MultiModal Combinatory Categorial Grammar
, 2003
"... The paper shows how Combinatory Categorial Grammar (CCG) can be adapted to take advantage of the extra resourcesensitivity provided by the Categorial Type Logic framework. The resulting reformulation, MultiModal CCG, supports lexically specified control over the applicability of combinatory ..."
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Cited by 76 (27 self)
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The paper shows how Combinatory Categorial Grammar (CCG) can be adapted to take advantage of the extra resourcesensitivity provided by the Categorial Type Logic framework. The resulting reformulation, MultiModal CCG, supports lexically specified control over the applicability of combinatory rules, permitting a universal role component and shedding the need for languagespecific restrictions on rules. We discuss some of the linguistic motivation for these changes, define the MultiModal CCG system and demonstrate how it works on some basic examples. We furthermore outline some possible extensions and address computational aspects of MultiModal CCG.
Coupling CCG and Hybrid Logic Dependency Semantics
 IN PROC. ACL 2002
, 2002
"... Categorial grammar has traditionally used the lcalculus to represent meaning. We present an alternative, dependencybased perspective on linguistic meaning and situate it in the computational setting. This perspective is formalized in terms of hybrid logic and has a rich yet perspicuous prop ..."
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Cited by 68 (32 self)
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Categorial grammar has traditionally used the lcalculus to represent meaning. We present an alternative, dependencybased perspective on linguistic meaning and situate it in the computational setting. This perspective is formalized in terms of hybrid logic and has a rich yet perspicuous propositional ontology that enables a wide variety of semantic phenomena to be represented in a single meaning formalism. Finally,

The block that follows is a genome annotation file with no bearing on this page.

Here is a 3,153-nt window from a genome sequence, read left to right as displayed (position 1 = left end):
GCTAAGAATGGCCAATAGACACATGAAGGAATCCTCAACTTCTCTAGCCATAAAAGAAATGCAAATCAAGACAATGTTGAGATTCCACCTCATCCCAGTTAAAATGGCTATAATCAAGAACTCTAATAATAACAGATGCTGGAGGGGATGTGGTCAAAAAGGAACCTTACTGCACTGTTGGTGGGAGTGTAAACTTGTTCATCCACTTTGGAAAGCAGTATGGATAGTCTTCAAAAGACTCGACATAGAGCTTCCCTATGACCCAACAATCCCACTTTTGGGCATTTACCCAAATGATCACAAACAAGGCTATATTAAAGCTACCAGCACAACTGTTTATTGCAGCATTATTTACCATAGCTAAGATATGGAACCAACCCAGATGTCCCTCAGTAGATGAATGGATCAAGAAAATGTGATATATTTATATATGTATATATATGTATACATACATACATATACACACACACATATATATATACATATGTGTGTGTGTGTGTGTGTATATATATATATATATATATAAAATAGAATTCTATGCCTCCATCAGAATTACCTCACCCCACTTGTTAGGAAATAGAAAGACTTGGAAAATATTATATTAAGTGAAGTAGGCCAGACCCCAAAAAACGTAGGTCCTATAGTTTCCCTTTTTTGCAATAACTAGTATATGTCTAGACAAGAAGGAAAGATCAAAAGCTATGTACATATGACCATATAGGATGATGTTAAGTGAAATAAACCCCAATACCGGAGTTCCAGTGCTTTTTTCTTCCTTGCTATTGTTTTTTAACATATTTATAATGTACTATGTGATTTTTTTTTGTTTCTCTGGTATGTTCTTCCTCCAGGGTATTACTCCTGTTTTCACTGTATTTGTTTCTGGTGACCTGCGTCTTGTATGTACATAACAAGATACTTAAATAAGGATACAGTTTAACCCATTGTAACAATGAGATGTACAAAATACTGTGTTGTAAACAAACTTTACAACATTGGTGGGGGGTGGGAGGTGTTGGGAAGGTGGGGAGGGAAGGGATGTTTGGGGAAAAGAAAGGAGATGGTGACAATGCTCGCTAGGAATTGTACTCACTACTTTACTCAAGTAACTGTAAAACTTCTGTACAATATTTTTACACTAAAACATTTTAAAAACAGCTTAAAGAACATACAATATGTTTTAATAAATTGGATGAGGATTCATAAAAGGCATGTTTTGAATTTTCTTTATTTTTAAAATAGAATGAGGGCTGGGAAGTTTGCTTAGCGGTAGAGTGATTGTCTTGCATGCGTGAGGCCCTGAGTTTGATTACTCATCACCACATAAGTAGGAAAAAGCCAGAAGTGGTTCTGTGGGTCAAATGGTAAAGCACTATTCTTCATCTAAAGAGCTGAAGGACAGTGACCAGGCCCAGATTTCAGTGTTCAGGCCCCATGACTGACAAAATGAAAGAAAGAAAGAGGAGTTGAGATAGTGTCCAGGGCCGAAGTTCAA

Substructural Logics on Display
, 1998
"... Substructural logics are traditionally obtained by dropping some or all of the structural rules from Gentzen's sequent calculi LK or LJ. It is well known that the usual logical connectives then split into more than one connective. Alternatively, one can start with the (intuitionistic) Lambek ca ..."
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Cited by 49 (16 self)
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Substructural logics are traditionally obtained by dropping some or all of the structural rules from Gentzen's sequent calculi LK or LJ. It is well known that the usual logical connectives then split into more than one connective. Alternatively, one can start with the (intuitionistic) Lambek calculus, which contains these multiple connectives, and obtain numerous logics like: exponentialfree linear logic, relevant logic, BCK logic, and intuitionistic logic, in an incremental way. Each of these logics also has a classical counterpart, and some also have a "cyclic" counterpart. These logics have been studied extensively and are quite well understood. Generalising further, one can start with intuitionistic BiLambek logic, which contains the dual of every connective from the Lambek calculus. The addition of the structural rules then gives Bilinear, Birelevant, BiBCK and Biintuitionistic logic, again in an incremental way. Each of these logics also has a classical counterpart, and som...
CCGbank: A Corpus of CCG Derivations and Dependency Structures Extracted from the Penn Treebank
, 2007